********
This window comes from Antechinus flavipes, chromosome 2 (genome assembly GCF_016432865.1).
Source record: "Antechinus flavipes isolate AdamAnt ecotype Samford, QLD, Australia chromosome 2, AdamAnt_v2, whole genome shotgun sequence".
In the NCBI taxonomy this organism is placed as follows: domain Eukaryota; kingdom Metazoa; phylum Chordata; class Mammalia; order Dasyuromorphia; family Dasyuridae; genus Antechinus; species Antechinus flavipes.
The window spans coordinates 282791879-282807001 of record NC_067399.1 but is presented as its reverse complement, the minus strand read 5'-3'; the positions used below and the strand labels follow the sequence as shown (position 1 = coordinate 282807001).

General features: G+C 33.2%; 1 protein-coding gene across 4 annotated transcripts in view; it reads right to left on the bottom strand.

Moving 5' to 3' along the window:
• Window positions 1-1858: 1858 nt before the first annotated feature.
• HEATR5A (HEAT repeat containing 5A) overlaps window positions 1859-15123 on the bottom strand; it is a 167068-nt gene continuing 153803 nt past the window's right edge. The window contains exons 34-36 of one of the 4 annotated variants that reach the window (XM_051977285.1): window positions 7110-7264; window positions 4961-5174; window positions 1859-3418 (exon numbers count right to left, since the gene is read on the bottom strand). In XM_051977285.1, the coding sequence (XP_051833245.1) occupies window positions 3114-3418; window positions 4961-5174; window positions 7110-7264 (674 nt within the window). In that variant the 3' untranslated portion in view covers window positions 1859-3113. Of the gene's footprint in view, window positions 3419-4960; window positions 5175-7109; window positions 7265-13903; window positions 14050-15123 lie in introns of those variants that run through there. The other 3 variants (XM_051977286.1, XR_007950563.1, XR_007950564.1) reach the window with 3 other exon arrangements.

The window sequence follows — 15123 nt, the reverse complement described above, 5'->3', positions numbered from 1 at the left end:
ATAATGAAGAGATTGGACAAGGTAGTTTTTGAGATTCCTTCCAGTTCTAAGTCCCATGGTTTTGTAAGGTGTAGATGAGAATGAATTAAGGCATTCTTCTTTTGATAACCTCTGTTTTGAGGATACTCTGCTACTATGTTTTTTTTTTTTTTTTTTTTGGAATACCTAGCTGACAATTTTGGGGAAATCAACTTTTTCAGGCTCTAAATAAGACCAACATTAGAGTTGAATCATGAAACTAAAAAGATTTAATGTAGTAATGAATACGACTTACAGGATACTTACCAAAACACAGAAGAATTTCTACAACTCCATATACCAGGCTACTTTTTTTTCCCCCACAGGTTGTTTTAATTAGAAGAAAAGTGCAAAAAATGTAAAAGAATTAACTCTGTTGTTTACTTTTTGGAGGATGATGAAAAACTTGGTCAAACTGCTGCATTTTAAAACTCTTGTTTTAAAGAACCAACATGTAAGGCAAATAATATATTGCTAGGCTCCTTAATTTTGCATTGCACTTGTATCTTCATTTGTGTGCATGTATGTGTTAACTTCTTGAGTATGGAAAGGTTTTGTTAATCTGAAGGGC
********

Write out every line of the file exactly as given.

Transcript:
This window comes from Antechinus flavipes, chromosome 2 (genome assembly GCF_016432865.1).
Source record: "Antechinus flavipes isolate AdamAnt ecotype Samford, QLD, Australia chromosome 2, AdamAnt_v2, whole genome shotgun sequence".
In the NCBI taxonomy this organism is placed as follows: domain Eukaryota; kingdom Metazoa; phylum Chordata; class Mammalia; order Dasyuromorphia; family Dasyuridae; genus Antechinus; species Antechinus flavipes.
The window spans coordinates 282791879-282807001 of record NC_067399.1 but is presented as its reverse complement, the minus strand read 5'-3'; the positions used below and the strand labels follow the sequence as shown (position 1 = coordinate 282807001).

General features: G+C 33.2%; 1 protein-coding gene across 4 annotated transcripts in view; it reads right to left on the bottom strand.

Moving 5' to 3' along the window:
• Window positions 1-1858: 1858 nt before the first annotated feature.
• HEATR5A (HEAT repeat containing 5A) overlaps window positions 1859-15123 on the bottom strand; it is a 167068-nt gene continuing 153803 nt past the window's right edge. The window contains exons 34-36 of one of the 4 annotated variants that reach the window (XM_051977285.1): window positions 7110-7264; window positions 4961-5174; window positions 1859-3418 (exon numbers count right to left, since the gene is read on the bottom strand). In XM_051977285.1, the coding sequence (XP_051833245.1) occupies window positions 3114-3418; window positions 4961-5174; window positions 7110-7264 (674 nt within the window). In that variant the 3' untranslated portion in view covers window positions 1859-3113. Of the gene's footprint in view, window positions 3419-4960; window positions 5175-7109; window positions 7265-13903; window positions 14050-15123 lie in introns of those variants that run through there. The other 3 variants (XM_051977286.1, XR_007950563.1, XR_007950564.1) reach the window with 3 other exon arrangements.

The window sequence follows — 15123 nt, the reverse complement described above, 5'->3', positions numbered from 1 at the left end:
ATAATGAAGAGATTGGACAAGGTAGTTTTTGAGATTCCTTCCAGTTCTAAGTCCCATGGTTTTGTAAGGTGTAGATGAGAATGAATTAAGGCATTCTTCTTTTGATAACCTCTGTTTTGAGGATACTCTGCTACTATGTTTTTTTTTTTTTTTTTTTTGGAATACCTAGCTGACAATTTTGGGGAAATCAACTTTTTCAGGCTCTAAATAAGACCAACATTAGAGTTGAATCATGAAACTAAAAAGATTTAATGTAGTAATGAATACGACTTACAGGATACTTACCAAAACACAGAAGAATTTCTACAACTCCATATACCAGGCTACTTTTTTTTCCCCCACAGGTTGTTTTAATTAGAAGAAAAGTGCAAAAAATGTAAAAGAATTAACTCTGTTGTTTACTTTTTGGAGGATGATGAAAAACTTGGTCAAACTGCTGCATTTTAAAACTCTTGTTTTAAAGAACCAACATGTAAGGCAAATAATATATTGCTAGGCTCCTTAATTTTGCATTGCACTTGTATCTTCATTTGTGTGCATGTATGTGTTAACTTCTTGAGTATGGAAAGGTTTTGTTAATCTGAAGGGC